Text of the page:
The snowed-clogged town of Cordova had rain Wednesday, adding pounds to the snow, increasing avalanche danger, and complicating the cleanup. The forecast calls for more snow over the next two days, then some sun.
The town needs the sun, says former Cordova Mayor Tim Joyce. He’s the new information officer for the small Prince William Sound community. The job didn’t exist until the world found out about Cordova’s 15-plus feet of snow.
Joyce volunteered to answer all those media phone calls coming into city hall.
He says the warmer temperatures and rain have helped somewhat, but it’s also made all that snow a lot heavier. Residents were evacuated from one apartment building earlier this week when the roof started to sag, jamming doors and windows. It’s one of the many roofs yet to be shoveled by residents and others who’ve come to the town to help.
Joyce says the Copper River Highway to the airport also has been closed due to high avalanche danger.
“During daylight hours, people are being escorted through by police, a little like a convoy kind of thing around the avalanche zones,” he says.
Large, scoop-type shovels – capable of moving a cubic foot of snow at a time — are expected in town by Friday. Joyce also describes a wonderful piece of equipment that came in from Anchorage.
“Basically, it’s a snow melter and it’s here!” he says. “We’ve been working on some of the snow that we’re pulling off the roads and got no place to put. We have like three backhoes feeding this thing as fast as they can. And it melts the snow and turns it into water. The only thing you have to do is make sure the drains are open so it has some place to go,” he says.
Sixty Alaska National Guard members have been helping state transportation crews, city workers and residents dig out those drains, shovel the roofs, and a myriad of other chores. Joyce sends a shout out to the guardsmen’s home towns.
“They all had jobs and their employers let them go to be able to come down and do this. And we really want to thank those employers wherever they might be in Alaska to let these guys come down here to help us,” he says.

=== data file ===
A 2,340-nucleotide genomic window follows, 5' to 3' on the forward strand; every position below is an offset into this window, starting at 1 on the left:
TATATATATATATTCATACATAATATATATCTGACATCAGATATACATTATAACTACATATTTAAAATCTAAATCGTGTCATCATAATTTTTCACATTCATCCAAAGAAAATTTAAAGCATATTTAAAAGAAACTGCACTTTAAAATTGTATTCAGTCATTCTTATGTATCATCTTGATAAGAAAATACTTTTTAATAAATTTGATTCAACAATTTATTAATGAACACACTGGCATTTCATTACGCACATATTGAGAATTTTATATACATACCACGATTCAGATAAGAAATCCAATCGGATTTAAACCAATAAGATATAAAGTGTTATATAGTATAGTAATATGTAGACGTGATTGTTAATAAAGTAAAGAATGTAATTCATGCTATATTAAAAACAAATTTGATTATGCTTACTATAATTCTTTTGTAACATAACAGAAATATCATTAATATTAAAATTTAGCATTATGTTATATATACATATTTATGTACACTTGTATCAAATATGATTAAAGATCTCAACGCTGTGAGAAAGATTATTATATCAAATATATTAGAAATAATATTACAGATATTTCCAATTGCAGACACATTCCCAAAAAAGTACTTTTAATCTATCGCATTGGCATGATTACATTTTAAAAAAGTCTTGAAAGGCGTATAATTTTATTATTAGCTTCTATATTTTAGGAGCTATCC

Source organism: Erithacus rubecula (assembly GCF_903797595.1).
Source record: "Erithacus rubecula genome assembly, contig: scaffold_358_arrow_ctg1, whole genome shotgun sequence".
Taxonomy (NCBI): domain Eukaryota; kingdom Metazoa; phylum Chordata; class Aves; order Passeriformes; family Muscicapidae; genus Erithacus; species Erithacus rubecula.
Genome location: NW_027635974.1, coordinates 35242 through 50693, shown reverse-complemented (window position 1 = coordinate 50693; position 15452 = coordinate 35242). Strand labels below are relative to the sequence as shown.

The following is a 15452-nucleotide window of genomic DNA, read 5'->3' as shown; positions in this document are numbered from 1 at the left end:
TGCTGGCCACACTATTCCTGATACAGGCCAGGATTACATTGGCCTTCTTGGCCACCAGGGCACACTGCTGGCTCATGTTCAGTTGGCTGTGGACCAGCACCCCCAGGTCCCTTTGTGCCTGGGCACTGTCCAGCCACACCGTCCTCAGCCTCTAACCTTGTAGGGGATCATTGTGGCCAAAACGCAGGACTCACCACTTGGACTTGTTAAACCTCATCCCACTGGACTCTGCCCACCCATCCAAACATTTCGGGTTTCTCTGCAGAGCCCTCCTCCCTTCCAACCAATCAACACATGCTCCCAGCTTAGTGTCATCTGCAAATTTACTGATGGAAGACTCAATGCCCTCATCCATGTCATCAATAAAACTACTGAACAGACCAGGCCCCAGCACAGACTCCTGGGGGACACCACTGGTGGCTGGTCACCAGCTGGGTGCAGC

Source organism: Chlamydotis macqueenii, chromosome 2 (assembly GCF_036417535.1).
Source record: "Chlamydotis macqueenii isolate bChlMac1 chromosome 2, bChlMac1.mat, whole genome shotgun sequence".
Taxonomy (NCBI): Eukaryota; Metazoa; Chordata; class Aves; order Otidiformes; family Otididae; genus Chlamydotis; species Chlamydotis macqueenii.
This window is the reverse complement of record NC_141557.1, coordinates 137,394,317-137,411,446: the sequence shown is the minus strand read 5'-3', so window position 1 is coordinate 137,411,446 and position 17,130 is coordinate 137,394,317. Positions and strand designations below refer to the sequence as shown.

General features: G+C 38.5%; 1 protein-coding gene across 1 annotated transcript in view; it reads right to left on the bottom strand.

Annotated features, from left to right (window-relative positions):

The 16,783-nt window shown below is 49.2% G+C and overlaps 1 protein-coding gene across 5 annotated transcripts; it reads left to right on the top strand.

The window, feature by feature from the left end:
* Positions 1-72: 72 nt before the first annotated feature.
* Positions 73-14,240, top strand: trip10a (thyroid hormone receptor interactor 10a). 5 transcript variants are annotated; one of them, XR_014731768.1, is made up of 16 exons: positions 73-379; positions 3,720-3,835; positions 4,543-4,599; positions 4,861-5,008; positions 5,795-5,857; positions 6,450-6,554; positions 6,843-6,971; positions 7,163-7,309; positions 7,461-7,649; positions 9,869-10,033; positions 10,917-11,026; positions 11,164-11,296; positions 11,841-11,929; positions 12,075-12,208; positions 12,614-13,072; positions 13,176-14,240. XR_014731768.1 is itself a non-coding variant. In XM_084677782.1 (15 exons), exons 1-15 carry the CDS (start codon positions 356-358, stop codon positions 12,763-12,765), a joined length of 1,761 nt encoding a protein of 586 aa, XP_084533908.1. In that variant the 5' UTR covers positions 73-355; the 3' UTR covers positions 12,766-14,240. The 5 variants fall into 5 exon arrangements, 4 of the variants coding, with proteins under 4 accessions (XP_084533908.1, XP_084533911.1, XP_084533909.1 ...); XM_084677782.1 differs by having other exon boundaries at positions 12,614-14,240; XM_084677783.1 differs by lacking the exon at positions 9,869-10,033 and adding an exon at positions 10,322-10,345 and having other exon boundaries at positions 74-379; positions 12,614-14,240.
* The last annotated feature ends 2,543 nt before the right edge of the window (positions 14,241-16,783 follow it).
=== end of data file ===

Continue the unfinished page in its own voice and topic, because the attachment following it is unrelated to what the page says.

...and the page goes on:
Twenty-two crew members from the Coast Guard Cutter Sycamore have been working in the harbor, including shoveling floats, some of which had started to sink.
“They’ve also been really good because they had six mechanics assigned to us to help maintain some our heavy equipment, you know loaders and graders and stuff,” he says. “That’s been real useful.”
Too much snow to ski
Cordova is on Orca Inlet at the base of Mount Eyak. Two weeks ago, Joyce says, the Mount Eyak Ski Area had some of the best skiing Cordova has ever had.
“You know with two feet of powder, it was phenomenal skiing,” he says. “After our storm we have no skiing because the chairlifts are buried.”
The Mount Eyak Ski Area, elevation 1,230 feet, is operated by the Sheridan Alpine Association. Dave Branshaw is general manager.
“We had 15 feet at the snow stake, but that was a week and a half ago,” he says. “It’s snowed quite a bit since then, and it’s still snowing up there.”
Branshaw says even the 30-foot O tower close to the top of the mountain is nearly buried.
Here’s the message he put on the Mount Eyak Ski Area hotline earlier this week:
“After this storm blows through we’re going to start and it’s going to take us probably about a week to dig it out, depending on how much help we get.”
Mount Eyak’s historical chairlift dates back to Sun Valley, Idaho’s Mount Baldy, where it was first installed in 1936. It was moved to Cordova in 1974, and is one of only two single chair lifts still in operation in the U.S. The other, by the way is in Mad River Glen, Waitsfield, Vermont, which remains closed for lack of snow.
Branshaw says a crew started shoveling a path to Mount Eyak’s base buildings and shop on Wednesday. They still have to uncover the rope tow, the base of the chair lift, and midway station. Then they’ll tackle the top.
But first there’s the town to dig out. Branshaw says it’s like a job:
“Every day we’re starting with a shovel plan and we get our gear together and head out there and keep scoopin’,” he says. “We usually put in a solid eight hours every day.”
Valdez also breaks snow records
Another Prince William Sound community is struggling with more snow than it can handle.
Valdez normally has about 150 inches by this time of the year, but the National Weather Service says snowfall is up to 318 inches, or 168 inches more than usual.
Even so, the city is holding off on declaring a state of emergency.
The Valdez City School District earlier this week closed Hermon Hutchens Elementary School, because the roof had exceeded its snow load capacity. Then the high school roof exceeded its capacity, so the Valdez district has shut down schools for the rest of the week.
- Young says he sympathizes with the 9/11 victims, but says the law allowing them to sue Saudi Arabia threatens national security and the safety of Americans deployed abroad.
- For the first time since February, the statewide temperature index for Alaska dipped below normal earlier this week.
- About 4,500 acres of heavily-logged forest will return to wilderness under a deal involving the federal government and a Southeast Alaska Native corporation.
- Andy Larson, 79, and Matthew Hanes, 32, hoisted from S/V Rafiki about 170 miles south of Sand Point early Wednesday.